As companies strive to attract millennial and Gen Z employees in a tight labor market, the decision to take office space – particularly retrofitted space in iconic buildings – may hinge on the cool perks that are offered.
Maria Sicola of Cushman & Wakefield notes in an article titled “Repositioning Yesterday’s Buildings for Today’s Changing Workforce,” published in Development Magazine, that the major challenge with older structures is that they are saddled with decades-old features designed for a different generation of users with different priorities and work habits.
While there are major challenges with these buildings, there are also positives: One recent survey found that 97 percent of young respondents said they appreciated the value of historic preservation and prefer to live, work and play in neighborhoods with older structures.
Old may be in vogue, but the layout of space inside these buildings can make or break a retrofit. While companies have long pushed trendy co-working spaces, one recent study found that employees need a quiet place to work. In fact, privacy is the most craved amenity, according to the survey.
Choice is Key
One innovative answer to noisy open space is to create a variety of different options, according to The Frontier Project, a consulting firm. It recommends six types of spaces in the open office environment including:
- co-working space;
- collaborative space;
- concentration space;
- social space;
- private space; and
- in-between space like corridors and storage spaces.
The architectural firm Baskervill offers additional advice for retrofitting older space including: giving the building an updated look, incorporating a third space (undefined space that can be used for a variety of purposes), offering shared business amenities, activating dead zones and connecting with the neighborhood.
Another key amenity is nature. Buildings can incorporate it with rooftop gardens, planted balconies and tended spaces where tenants can retreat and recharge. CookFox Architects focuses on sustainability and makes green outdoor space a prerequisite with all of the buildings it designs; the firm practices what it preaches at its own offices in New York City with lush plantings on its terraces. The real buzz at the firm, however, is the presence of two beehives at its offices.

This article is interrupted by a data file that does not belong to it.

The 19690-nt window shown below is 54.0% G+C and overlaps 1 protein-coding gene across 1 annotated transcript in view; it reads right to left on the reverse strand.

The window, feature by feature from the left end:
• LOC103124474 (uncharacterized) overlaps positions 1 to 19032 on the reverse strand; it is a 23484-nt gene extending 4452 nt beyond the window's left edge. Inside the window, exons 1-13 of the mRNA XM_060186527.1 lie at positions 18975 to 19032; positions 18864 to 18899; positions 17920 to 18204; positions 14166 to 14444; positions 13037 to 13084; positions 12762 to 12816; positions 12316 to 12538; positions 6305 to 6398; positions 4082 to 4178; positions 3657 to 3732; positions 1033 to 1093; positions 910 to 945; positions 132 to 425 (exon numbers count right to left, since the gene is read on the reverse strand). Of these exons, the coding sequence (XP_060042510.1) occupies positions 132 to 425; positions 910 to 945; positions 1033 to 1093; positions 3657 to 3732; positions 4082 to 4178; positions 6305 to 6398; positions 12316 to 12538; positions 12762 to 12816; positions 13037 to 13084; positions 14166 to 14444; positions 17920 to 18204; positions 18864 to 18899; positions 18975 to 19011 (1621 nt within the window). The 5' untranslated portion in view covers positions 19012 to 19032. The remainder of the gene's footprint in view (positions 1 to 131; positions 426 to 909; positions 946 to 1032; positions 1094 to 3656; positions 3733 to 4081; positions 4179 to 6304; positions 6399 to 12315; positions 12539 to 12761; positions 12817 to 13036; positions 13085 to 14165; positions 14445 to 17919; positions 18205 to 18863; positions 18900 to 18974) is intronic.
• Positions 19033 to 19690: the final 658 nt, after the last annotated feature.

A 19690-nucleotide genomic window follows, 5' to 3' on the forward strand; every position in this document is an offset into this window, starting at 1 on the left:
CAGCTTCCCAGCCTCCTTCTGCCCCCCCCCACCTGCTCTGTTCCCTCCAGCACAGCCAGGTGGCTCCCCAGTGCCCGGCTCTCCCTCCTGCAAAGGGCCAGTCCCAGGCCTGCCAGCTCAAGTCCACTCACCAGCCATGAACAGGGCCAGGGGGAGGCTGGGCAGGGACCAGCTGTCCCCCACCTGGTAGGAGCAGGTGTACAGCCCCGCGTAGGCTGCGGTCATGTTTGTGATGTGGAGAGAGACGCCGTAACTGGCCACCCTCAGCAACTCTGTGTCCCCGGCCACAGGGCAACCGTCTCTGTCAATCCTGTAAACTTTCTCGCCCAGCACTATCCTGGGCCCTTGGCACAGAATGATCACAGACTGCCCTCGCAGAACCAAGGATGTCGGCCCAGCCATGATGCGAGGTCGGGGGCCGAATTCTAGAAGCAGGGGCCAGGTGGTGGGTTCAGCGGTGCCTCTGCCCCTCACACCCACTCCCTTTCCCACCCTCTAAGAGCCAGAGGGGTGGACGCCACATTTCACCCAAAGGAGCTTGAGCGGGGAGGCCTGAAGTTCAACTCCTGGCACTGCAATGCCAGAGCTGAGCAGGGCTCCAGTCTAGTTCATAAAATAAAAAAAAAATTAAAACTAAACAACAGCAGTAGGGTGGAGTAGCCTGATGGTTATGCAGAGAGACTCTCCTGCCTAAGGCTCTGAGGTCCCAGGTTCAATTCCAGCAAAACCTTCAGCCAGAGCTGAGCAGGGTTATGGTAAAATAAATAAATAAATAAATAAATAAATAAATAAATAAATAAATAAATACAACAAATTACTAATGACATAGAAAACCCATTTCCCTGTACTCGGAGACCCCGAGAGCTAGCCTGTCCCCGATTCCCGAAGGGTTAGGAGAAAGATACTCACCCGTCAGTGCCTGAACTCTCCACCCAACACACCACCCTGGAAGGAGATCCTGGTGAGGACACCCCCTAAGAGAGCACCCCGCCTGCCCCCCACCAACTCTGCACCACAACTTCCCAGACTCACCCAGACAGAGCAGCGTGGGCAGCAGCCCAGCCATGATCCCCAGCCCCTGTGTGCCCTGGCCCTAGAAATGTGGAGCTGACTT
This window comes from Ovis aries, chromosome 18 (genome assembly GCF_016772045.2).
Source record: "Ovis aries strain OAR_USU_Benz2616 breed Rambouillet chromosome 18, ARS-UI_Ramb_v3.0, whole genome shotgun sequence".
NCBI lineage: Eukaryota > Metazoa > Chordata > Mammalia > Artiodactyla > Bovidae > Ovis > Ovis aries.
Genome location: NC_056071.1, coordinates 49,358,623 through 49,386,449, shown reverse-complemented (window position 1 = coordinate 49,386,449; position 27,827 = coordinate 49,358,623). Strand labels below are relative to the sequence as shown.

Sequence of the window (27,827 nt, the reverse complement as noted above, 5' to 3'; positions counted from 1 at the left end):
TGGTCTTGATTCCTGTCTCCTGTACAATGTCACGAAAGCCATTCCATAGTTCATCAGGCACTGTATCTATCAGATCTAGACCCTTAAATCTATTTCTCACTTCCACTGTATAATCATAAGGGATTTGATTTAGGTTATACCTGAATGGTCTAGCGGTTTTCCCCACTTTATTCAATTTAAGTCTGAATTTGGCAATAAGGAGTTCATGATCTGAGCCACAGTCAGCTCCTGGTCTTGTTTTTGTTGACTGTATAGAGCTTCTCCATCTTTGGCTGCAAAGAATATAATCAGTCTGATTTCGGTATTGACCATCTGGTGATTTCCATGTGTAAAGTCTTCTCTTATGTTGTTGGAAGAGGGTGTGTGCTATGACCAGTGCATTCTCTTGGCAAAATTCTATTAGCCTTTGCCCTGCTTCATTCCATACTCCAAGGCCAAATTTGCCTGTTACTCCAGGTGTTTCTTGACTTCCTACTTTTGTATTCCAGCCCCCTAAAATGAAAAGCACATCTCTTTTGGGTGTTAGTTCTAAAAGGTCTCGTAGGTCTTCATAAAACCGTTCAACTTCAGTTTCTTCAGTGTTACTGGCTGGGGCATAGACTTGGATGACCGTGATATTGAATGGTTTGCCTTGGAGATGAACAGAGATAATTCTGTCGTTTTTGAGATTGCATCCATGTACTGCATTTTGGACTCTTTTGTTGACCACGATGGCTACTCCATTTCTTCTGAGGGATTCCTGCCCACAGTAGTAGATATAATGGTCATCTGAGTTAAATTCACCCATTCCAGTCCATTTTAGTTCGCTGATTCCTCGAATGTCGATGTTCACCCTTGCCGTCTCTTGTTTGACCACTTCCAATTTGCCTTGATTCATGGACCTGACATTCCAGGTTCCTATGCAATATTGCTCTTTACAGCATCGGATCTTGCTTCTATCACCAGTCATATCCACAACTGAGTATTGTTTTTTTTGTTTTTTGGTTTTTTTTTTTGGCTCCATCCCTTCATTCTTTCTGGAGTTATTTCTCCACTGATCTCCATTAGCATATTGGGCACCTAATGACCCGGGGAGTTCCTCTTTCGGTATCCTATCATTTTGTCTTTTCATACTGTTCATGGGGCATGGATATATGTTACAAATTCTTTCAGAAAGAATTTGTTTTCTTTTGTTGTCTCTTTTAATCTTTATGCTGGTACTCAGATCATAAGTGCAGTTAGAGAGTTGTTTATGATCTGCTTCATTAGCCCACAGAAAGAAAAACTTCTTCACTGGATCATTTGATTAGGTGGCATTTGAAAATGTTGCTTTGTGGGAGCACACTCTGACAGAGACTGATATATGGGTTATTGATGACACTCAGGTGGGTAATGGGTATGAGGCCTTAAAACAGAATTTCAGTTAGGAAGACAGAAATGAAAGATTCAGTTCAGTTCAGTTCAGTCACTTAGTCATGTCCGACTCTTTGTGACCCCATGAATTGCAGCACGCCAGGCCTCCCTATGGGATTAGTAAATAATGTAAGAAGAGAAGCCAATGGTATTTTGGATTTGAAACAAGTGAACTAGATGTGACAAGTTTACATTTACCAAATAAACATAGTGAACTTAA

Recent Updates at Iconic Buildings
At Philadelphia’s 1735 Market Street building, constructed in 1990, the major amenity is the tenant-only The Lounge @ 1735, a beautiful 19,000-square foot amenity floor. It includes a 100-person classroom-style conference facility lined with tables and screens, tenant lounge, fireplaces, tabletop shuffleboard, wine lockers, giant-screen TVs and an outdoor terrace featuring vistas of vibrant Market Street.
Rockefeller Center, a top New York landmark built in 1930, owned by Tishman Speyer, is undergoing a major renovation with cost estimates placed in the “mid-to-high eight digits.” Along with the addition of extensive retail space and other amenities, Tishman Speyer is offering a mobile app called Zo. Zo makes life easier for busy Rockefeller Center tenants by allowing them to book many services from their phone such as meal delivery, physical therapy, medical check-up, back-up child care, yoga, dry cleaning, ride shares and more.
Chicago’s tallest building, Willis Tower, better known by its previous name of the Sears Tower, is getting a $500 million expansion/makeover. The Blackstone Group, which owns the 1974 property, will add new retail space, food hall, meeting and events space, restaurants, entertainment, a rooftop park, lounges, fitness center, modernization of elevators and a soaring, multistory skylight, which will be supported by 75,000-pound beams. The interior will be redone with terra cotta elements, as well as wood from logs recovered from Lake Michigan to soften the look of the space.
Ron Derven is Contributing Editor to Development Magazine and writes on real estate topics for The New York Times